Older married couples are looked at as role models for maintaining a long, healthy relationship. That is why divorce among older people, sometimes referred to as grey divorce, is so upsetting to many. However, divorce among people in their 50s or older is a lot more common than one might think. It can also be a lot more challenging, depending on the circumstances.
Many of the same issues that cause younger couples to divorce also impact older couples. This includes cheating and affairs, which significantly diminish the trust between two people. While infidelity seems less likely the longer a couple is together, it is still a factor in the demise of many marriages, including those between older individuals. In the same respect, financial squabbles can also drive a serious rift between couples. Couples may differ in saving and spending goals, or one spouse may be more frivolous while the other is frugal.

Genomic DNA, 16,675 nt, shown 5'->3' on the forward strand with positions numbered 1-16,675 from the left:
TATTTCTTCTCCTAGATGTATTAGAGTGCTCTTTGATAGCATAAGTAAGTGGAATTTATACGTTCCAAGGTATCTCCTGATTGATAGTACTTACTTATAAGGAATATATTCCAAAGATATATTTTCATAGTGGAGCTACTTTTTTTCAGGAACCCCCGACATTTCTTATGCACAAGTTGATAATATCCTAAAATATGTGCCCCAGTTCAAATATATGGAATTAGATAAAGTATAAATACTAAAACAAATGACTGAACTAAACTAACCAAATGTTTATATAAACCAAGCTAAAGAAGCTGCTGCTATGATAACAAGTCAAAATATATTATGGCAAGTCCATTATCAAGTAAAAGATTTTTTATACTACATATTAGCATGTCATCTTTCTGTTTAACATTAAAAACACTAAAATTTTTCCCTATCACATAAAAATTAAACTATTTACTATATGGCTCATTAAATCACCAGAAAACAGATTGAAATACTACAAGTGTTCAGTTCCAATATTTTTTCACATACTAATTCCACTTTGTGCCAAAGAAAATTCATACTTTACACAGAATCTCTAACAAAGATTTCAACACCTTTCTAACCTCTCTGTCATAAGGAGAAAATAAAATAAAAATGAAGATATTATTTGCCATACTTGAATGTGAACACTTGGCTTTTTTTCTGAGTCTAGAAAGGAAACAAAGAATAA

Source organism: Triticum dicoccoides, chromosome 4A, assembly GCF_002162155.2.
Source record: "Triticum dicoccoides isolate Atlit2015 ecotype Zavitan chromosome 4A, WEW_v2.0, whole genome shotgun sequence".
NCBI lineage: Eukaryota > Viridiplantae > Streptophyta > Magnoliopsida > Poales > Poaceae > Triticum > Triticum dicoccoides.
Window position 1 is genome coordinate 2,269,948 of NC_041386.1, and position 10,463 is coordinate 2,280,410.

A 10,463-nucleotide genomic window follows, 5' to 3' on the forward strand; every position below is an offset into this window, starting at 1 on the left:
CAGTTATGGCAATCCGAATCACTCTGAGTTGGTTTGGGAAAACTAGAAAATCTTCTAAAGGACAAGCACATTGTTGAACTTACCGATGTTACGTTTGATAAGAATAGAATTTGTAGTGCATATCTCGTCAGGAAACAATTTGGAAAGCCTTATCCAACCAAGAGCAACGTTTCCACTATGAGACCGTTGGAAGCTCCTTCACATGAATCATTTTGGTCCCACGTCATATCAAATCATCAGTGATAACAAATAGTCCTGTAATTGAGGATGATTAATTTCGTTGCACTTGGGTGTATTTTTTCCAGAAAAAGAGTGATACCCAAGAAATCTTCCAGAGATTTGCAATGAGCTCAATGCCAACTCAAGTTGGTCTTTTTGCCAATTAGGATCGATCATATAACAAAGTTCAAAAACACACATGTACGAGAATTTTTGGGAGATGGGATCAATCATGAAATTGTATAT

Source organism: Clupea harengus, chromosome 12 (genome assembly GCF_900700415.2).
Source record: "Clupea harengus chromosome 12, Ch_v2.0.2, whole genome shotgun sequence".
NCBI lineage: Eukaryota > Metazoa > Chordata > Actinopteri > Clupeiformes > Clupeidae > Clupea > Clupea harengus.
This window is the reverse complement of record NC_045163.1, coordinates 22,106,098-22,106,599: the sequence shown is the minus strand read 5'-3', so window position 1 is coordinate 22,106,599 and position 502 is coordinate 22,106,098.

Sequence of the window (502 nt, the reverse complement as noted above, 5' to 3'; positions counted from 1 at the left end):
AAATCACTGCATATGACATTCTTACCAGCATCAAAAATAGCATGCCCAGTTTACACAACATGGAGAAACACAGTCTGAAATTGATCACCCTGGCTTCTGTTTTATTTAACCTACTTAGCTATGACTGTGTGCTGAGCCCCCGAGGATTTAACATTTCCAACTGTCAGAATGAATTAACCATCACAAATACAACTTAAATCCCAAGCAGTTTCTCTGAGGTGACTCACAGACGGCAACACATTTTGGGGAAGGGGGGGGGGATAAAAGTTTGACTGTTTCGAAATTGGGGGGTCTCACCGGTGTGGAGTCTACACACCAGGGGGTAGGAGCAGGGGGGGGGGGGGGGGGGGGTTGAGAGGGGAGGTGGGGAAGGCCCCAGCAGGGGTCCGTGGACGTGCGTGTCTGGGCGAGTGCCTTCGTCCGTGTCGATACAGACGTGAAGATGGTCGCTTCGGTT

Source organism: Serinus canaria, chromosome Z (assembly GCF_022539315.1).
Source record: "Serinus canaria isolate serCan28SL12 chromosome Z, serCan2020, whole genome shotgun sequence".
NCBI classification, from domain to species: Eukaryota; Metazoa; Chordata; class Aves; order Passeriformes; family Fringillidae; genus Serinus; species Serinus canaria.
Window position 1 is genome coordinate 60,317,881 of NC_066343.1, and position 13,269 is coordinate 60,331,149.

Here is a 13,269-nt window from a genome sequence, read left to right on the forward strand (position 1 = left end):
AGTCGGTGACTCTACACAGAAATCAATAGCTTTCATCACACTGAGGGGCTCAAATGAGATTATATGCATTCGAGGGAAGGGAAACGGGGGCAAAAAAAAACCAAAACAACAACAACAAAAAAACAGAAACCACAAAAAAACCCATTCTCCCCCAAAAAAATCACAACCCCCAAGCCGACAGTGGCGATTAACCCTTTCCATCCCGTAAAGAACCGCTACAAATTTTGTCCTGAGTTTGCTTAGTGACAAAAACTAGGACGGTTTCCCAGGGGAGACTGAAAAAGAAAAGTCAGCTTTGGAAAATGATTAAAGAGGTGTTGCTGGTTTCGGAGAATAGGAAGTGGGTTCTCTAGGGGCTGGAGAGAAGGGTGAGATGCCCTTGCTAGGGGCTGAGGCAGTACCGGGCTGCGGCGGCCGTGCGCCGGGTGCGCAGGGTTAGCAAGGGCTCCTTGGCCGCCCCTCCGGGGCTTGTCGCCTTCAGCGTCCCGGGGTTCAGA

Divorces are not always caused by misbehavior or mistreatment, however. Instead, a couple may simply grow apart over the years. Issues affecting the marriage may not become apparent until well after the children are out of the home and couples are nearing retirement. While in the past social stigma may have resulted in these marriages remaining intact, these days society as a whole is less critical of divorce.
While the causes of grey divorce are usually quite similar to the causes of divorce for other age groups, the challenges facing older couples are often much more complex. For example, spouses will need to decide how pensions and retirement plans should be divided. It can also be difficult to tell the difference between shared property and separate property after a couple has been together for many years. Decisions about life and health insurance are equally contentious, especially when one spouse has been un- or underemployed for the majority of the marriage and relies on the other spouse’s employer for insurance.